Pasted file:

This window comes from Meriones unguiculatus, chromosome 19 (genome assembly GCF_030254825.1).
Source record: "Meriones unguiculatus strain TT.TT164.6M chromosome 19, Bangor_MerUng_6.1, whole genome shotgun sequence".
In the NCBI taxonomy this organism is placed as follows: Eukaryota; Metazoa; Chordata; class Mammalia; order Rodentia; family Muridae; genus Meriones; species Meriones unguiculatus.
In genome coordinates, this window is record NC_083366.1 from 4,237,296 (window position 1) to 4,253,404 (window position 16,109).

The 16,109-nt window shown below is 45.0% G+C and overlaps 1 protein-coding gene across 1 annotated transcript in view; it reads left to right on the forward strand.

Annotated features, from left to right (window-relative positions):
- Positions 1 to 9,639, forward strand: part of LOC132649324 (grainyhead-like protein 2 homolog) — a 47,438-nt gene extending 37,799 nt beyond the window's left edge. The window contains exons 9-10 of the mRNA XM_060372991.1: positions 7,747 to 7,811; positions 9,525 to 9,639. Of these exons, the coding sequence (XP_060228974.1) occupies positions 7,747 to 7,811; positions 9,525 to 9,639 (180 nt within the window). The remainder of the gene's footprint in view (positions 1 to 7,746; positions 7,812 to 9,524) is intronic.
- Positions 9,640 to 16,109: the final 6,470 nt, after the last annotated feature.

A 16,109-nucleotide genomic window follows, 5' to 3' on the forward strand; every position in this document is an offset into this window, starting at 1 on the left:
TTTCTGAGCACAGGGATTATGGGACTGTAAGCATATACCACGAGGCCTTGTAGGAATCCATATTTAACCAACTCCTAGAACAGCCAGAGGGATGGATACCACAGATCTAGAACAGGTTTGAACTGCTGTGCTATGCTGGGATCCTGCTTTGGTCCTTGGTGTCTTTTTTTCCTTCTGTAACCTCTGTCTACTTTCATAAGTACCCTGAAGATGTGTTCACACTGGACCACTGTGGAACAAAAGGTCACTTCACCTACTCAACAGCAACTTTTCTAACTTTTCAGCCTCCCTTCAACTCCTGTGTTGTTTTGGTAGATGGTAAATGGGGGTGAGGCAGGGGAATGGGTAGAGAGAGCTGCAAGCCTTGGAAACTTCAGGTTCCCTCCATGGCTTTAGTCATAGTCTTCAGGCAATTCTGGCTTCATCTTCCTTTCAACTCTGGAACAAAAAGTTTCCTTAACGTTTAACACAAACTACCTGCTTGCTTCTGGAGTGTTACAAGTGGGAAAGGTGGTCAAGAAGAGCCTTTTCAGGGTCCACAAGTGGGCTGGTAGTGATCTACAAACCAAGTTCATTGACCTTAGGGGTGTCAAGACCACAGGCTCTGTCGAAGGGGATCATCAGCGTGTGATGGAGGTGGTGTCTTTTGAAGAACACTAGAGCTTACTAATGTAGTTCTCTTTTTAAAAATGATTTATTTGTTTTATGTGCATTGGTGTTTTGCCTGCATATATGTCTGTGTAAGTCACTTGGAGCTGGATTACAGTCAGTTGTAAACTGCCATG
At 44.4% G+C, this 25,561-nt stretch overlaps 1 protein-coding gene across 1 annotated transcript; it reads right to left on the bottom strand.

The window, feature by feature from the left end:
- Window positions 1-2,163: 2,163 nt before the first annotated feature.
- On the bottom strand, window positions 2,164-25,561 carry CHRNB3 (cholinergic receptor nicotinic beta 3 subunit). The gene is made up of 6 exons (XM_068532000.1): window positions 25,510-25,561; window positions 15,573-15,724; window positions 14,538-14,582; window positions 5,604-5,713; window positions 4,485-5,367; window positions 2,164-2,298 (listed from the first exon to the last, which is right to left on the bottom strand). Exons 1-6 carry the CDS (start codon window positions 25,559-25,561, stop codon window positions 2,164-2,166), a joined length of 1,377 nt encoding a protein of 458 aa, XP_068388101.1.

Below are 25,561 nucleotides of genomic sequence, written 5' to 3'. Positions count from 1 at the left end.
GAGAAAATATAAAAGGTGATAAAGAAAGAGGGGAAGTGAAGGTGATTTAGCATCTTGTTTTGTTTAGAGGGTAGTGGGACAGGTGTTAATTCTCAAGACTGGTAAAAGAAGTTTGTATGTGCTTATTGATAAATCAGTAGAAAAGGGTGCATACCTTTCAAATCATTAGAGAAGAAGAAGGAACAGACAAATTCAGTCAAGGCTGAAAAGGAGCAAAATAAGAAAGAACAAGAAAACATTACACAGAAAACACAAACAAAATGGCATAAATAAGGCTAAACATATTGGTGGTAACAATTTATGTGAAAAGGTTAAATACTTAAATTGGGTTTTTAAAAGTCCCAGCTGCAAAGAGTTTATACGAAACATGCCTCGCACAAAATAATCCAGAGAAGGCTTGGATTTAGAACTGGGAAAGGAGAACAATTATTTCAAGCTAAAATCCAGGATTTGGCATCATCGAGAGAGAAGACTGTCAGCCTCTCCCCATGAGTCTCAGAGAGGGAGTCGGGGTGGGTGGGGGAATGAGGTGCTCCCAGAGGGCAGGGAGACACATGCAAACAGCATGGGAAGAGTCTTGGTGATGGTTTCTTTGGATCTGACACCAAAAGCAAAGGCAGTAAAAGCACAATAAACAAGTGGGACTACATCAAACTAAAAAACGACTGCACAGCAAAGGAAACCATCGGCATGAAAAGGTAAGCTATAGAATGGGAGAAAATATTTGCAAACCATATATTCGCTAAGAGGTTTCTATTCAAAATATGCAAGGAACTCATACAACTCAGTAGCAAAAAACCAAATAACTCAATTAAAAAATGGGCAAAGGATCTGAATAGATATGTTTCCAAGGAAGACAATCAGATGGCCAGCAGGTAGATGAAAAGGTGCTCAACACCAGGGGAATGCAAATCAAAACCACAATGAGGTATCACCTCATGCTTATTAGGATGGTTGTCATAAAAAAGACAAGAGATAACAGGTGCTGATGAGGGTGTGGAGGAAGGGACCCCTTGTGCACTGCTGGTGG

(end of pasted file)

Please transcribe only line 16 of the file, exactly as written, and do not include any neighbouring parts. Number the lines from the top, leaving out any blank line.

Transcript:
GAGAAAATATAAAAGGTGATAAAGAAAGAGGGGAAGTGAAGGTGATTTAGCATCTTGTTTTGTTTAGAGGGTAGTGGGACAGGTGTTAATTCTCAAGACTGGTAAAAGAAGTTTGTATGTGCTTATTGATAAATCAGTAGAAAAGGGTGCATACCTTTCAAATCATTAGAGAAGAAGAAGGAACAGACAAATTCAGTCAAGGCTGAAAAGGAGCAAAATAAGAAAGAACAAGAAAACATTACACAGAAAACACAAACAAAATGGCATAAATAAGGCTAAACATATTGGTGGTAACAATTTATGTGAAAAGGTTAAATACTTAAATTGGGTTTTTAAAAGTCCCAGCTGCAAAGAGTTTATACGAAACATGCCTCGCACAAAATAATCCAGAGAAGGCTTGGATTTAGAACTGGGAAAGGAGAACAATTATTTCAAGCTAAAATCCAGGATTTGGCATCATCGAGAGAGAAGACTGTCAGCCTCTCCCCATGAGTCTCAGAGAGGGAGTCGGGGTGGGTGGGGGAATGAGGTGCTCCCAGAGGGCAGGGAGACACATGCAAACAGCATGGGAAGAGTCTTGGTGATGGTTTCTTTGGATCTGACACCAAAAGCAAAGGCAGTAAAAGCACAATAAACAAGTGGGACTACATCAAACTAAAAAACGACTGCACAGCAAAGGAAACCATCGGCATGAAAAGGTAAGCTATAGAATGGGAGAAAATATTTGCAAACCATATATTCGCTAAGAGGTTTCTATTCAAAATATGCAAGGAACTCATACAACTCAGTAGCAAAAAACCAAATAACTCAATTAAAAAATGGGCAAAGGATCTGAATAGATATGTTTCCAAGGAAGACAATCAGATGGCCAGCAGGTAGATGAAAAGGTGCTCAACACCAGGGGAATGCAAATCAAAACCACAATGAGGTATCACCTCATGCTTATTAGGATGGTTGTCATAAAAAAGACAAGAGATAACAGGTGCTGATGAGGGTGTGGAGGAAGGGACCCCTTGTGCACTGCTGGTGG